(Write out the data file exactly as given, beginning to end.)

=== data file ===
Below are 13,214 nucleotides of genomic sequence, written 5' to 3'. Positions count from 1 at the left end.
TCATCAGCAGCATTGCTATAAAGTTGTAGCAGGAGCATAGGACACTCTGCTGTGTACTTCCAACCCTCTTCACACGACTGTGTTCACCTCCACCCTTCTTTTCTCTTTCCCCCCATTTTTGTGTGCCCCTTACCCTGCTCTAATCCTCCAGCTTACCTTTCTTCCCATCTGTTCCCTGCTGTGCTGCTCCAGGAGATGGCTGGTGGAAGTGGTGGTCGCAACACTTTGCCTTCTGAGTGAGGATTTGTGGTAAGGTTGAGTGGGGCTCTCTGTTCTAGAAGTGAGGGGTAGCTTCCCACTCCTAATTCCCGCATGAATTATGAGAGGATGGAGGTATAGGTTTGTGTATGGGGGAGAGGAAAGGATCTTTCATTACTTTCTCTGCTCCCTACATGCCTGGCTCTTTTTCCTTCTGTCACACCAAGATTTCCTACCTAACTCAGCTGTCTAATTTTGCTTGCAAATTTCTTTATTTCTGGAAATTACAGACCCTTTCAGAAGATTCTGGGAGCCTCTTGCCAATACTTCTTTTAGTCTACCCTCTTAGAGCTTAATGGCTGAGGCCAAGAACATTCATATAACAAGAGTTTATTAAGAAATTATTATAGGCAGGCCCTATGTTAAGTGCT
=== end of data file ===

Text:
Below are 13,214 nucleotides of genomic sequence, written 5' to 3'. Positions count from 1 at the left end.
TCATCAGCAGCATTGCTATAAAGTTGTAGCAGGAGCATAGGACACTCTGCTGTGTACTTCCAACCCTCTTCACACGACTGTGTTCACCTCCACCCTTCTTTTCTCTTTCCCCCCATTTTTGTGTGCCCCTTACCCTGCTCTAATCCTCCAGCTTACCTTTCTTCCCATCTGTTCCCTGCTGTGCTGCTCCAGGAGATGGCTGGTGGAAGTGGTGGTCGCAACACTTTGCCTTCTGAGTGAGGATTTGTGGTAAGGTTGAGTGGGGCTCTCTGTTCTAGAAGTGAGGGGTAGCTTCCCACTCCTAATTCCCGCATGAATTATGAGAGGATGGAGGTATAGGTTTGTGTATGGGGGAGAGGAAAGGATCTTTCATTACTTTCTCTGCTCCCTACATGCCTGGCTCTTTTTCCTTCTGTCACACCAAGATTTCCTACCTAACTCAGCTGTCTAATTTTGCTTGCAAATTTCTTTATTTCTGGAAATTACAGACCCTTTCAGAAGATTCTGGGAGCCTCTTGCCAATACTTCTTTTAGTCTACCCTCTTAGAGCTTAATGGCTGAGGCCAAGAACATTCATATAACAAGAGTTTATTAAGAAATTATTATAGGCAGGCCCTATGTTAAGTGCT